(2)  Repair Ties with Our Traditional Partners in the Region

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Another critical Counter-terrorism recommendation. The Obama administration severely damaged our relations with the most pro-American governments in the region. President Obama himself blatantly insulted the Saudis in his vaunted Atlantic interview last year in a way that would have been a Stage 5 media emergency if President Trump said the same.

The  Trump administration is already repairing the damage -as they should. Last week CIA Director Pompeo was in the Kingdom working on rebuilding the relationship. These are the governments that the US needs in the fight against Jihadism.


(3)  Stop the Nation Building – Just Kill Terrorists

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Everywhere the US has intervened and attempt to dictate the nature of local government in the Muslim world since 2001 we have  (Afghanistan, Iraq, Egypt, Libya, Syria) made things worse than they would have been otherwise.

The US focus should be on helping our friends in the Middle East develop their abilities to counter Jihadists and sometimes doing it ourselves but only if necessary.


(4)  Call the Muslim Brotherhood a Terrorist Organiztion:

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Personally, I am ambivalent about this and could go either way about whether it is truly necessary. No, it is unlikely to move the Brotherhood towards adopting violence as some of President Trump’s critics are saying. Some of them are moving in that direction anyway.

I am skeptical about what exactly would be gained.  Do the gains from taking this step lead to some clear outcome that makes it worth doing?

I would recommend an approach of strategic silence about the Muslim Brotherhood to keep them guessing.

(5) Restore a Balanced US Approach in the Gulf:

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US policy towards Iran during the Bush and Obama years was tremendously counter-productive and has played a major role in destabilizing the region. The Iraq War was the equivalent of offering Iraq  – the traditional Sunni check against Iranian adventurism – to the Revolutionary Gaurds in a giant gift wrapped package.

But the Obama administration went even further in its contributions to Middle East instability with its naive push for an Iranian nuclear deal. This only encouraged Iran’s aggressive activities in say, Syria, while Washington simultaneously insulted and neglected traditional allies like Saudi Arabia, who logically felt negative security repercussions from these activities. This policy was ill thought out and created more new problems that didn’t previously exists as a result of the intense commitment to reaching a deal with Iran.

Balancing Iran can take many forms, but one way to effectively do it, is make sure that countries like Saudi Arabia and the UAE know the US has their back. A healthily confident Saudi Arabia is one that Iran respects and causes it to think twice about stoking conflict throughout the region.  If Riyadh has Healthy Confidence, they can do the lion’s share of the work in checking Iran, and ensuring regional stability, not the US.


#6. End any sense that Jihadism is connected to socio-economics:

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As I mentioned above, this is the only core area of the book that I disagree with.

Again – NOT – the poverty creates terrorism argument.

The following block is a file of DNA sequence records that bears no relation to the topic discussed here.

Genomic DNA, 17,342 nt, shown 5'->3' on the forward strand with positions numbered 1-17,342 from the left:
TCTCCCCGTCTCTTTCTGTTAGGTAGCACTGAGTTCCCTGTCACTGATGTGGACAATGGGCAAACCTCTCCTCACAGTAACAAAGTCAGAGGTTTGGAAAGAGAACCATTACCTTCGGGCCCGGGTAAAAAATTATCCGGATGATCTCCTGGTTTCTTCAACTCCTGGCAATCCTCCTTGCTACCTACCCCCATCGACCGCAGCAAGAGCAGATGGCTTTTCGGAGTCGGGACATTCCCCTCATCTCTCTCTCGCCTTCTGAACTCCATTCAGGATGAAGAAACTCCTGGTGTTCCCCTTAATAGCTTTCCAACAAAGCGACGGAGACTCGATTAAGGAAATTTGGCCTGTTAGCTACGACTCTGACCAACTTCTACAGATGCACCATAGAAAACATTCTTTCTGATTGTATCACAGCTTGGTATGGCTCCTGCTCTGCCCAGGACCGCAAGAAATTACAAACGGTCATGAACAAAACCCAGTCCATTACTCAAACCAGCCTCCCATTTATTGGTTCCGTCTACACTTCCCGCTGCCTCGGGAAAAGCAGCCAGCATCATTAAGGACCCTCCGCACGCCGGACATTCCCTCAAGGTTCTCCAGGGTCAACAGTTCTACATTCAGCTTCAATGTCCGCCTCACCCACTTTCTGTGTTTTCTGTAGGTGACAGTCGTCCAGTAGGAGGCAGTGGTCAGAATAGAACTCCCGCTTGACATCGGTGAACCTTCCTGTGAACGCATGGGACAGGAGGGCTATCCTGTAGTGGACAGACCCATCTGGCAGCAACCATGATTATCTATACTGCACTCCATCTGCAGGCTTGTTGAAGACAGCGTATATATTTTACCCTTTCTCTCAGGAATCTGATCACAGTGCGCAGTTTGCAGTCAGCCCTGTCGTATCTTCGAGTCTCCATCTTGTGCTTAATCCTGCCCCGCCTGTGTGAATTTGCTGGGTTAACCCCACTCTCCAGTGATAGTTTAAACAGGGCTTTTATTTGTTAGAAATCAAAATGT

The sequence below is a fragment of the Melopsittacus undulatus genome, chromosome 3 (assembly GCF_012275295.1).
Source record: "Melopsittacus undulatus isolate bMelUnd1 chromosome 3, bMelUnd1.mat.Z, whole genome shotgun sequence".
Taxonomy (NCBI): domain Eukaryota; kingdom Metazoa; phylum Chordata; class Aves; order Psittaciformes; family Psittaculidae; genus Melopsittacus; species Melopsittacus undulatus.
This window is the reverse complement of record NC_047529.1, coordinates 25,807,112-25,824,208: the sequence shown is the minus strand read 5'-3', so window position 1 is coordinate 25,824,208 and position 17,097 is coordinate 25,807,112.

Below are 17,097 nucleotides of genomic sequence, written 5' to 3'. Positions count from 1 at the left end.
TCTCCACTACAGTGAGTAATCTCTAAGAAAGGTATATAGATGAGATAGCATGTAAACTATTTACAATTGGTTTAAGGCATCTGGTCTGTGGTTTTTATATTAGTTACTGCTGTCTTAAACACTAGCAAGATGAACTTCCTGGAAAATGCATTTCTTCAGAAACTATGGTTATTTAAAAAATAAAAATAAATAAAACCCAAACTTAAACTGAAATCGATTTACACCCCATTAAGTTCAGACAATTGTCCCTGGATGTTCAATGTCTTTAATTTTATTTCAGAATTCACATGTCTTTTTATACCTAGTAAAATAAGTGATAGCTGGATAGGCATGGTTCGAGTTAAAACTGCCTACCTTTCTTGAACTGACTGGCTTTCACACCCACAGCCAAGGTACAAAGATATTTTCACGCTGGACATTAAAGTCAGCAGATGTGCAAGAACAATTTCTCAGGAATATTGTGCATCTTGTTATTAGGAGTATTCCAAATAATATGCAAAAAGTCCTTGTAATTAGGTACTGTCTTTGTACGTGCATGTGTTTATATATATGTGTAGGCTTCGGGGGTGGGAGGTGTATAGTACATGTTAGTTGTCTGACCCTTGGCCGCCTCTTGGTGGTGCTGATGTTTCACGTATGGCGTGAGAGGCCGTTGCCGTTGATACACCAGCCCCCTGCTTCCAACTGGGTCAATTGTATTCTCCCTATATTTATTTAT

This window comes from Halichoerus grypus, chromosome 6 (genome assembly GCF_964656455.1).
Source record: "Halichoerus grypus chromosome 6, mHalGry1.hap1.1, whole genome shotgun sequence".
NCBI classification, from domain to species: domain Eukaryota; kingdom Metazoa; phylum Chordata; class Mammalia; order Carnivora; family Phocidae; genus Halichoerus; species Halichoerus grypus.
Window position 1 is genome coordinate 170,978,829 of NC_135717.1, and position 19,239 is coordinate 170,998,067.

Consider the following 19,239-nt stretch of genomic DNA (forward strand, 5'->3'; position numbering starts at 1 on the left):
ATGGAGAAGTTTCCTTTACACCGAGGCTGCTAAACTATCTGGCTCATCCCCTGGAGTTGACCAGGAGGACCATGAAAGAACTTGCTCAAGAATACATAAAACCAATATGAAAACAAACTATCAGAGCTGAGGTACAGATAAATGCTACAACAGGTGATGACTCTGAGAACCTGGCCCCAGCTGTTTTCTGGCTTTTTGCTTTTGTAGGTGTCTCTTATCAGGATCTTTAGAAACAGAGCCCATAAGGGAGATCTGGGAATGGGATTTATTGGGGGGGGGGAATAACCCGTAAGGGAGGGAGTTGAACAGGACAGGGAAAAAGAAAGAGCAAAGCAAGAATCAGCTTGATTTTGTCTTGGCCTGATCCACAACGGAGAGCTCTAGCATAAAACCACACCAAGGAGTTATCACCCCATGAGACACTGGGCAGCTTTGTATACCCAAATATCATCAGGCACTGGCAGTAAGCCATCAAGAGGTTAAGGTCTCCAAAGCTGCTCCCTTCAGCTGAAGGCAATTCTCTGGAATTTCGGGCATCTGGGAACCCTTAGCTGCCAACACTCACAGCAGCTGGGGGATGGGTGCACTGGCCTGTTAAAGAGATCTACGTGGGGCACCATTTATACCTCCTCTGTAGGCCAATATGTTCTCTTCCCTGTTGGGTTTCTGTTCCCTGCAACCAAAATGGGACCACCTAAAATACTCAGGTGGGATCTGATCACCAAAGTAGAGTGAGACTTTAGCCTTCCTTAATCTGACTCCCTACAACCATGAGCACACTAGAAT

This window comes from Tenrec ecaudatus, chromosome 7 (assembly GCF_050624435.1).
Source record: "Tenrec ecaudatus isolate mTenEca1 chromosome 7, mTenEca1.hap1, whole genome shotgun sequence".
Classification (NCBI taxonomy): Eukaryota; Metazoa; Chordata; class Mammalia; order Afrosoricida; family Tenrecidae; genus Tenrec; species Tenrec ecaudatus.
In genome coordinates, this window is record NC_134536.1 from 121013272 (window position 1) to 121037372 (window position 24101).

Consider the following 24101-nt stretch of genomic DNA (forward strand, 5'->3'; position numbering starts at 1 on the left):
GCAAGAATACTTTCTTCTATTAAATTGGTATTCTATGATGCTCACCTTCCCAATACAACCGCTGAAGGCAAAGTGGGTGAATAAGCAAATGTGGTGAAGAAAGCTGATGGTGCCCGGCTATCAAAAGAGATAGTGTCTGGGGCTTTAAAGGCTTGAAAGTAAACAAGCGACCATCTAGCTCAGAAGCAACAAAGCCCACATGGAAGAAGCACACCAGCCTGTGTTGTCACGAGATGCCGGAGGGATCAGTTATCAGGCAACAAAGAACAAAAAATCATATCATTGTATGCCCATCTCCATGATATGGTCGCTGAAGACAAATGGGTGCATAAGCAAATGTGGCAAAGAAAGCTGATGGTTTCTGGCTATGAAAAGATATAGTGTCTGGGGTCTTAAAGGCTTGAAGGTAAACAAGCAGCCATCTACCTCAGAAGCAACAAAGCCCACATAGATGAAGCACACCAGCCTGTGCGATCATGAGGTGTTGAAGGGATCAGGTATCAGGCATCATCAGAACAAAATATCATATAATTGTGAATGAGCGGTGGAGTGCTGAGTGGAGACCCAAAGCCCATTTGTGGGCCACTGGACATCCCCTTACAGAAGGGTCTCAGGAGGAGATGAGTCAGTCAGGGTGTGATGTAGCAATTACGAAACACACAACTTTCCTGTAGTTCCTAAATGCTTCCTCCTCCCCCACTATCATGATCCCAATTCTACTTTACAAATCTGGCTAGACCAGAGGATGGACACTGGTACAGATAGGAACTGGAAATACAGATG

But what I am suggesting is that we look at the roots of the Communist appeal and what tactics the US used to stop support for that movement.

Here is how I would frame the issue most effectively:

Those who are unhappy with their local status quo, are the ones who gravitate towards the Jihadist narrative of how the world works. Those who are happy with the status quo, accept the moderate or “establishment” narrative. 

Here is just one classic example – Anis Amri – the Berlin Christmas Market terrorist claim to Europe as a refugee/ economic migrant. By all accounts he showed no interest in Jihadist ideology in Tunisia. He went to Europe, and failed to achieve the success he was looking for, an entirely predictable outcome given his lack of skills. The Jihadist narrative of blaming everything on the West, was appealing to someone like him and he became a true believer.

Bottom line:

Most parts of the Middle East and Africa are a disaster economically. And it’s only going to continue more as the Youth Bulge generation hits the job market. The Anis Amri pattern is going to be related 100,000 times per year over the next 20 or so years.

X number of people are going to be disgruntled with their situation and are going to find the Jihadist “anti-establishment” analysis of their situation to be compelling.

This is why the perfect complement to Dr. Gorka’s approach is the 21st Century Marshall Plan concept advocated by Mr. Tom Barrack, a senior Trump advisor. It doesn’t have to be massive involvement. There are plenty of things we can do to get good results. And 2 or 3 billion dollars is only a tiny drop in the bucket of the overall defense budget.

Make no mistake about it – unless the economic equation sending so many people to migrate to Europe is addressed in some way, the Jihadist terrorism problem plaguing Europe is only going to get worse and worse. There is a very real possibility that 2015-2016 Europe is going to be the new norm without a major adjustment of the paradigms employed.

Anyway, Defeating Jihad is a great book that I highly recommend.

 

Are you like me, a practical person who wants this problem to be solved and just go away? check out these posts on related topics: 

#1 – Beating ISIS the “state” was the easy part – the 100 year ideological war is just getting started

#2  – Why the principle of America First in the Middle East just means smarter policies with better results

#3 – Analyzing Mediocre US Anti-Jihadism messaging

#4 – Can Egypt’s Muslim Establishment Neutralize the Jihadist anti-Establishment narrative?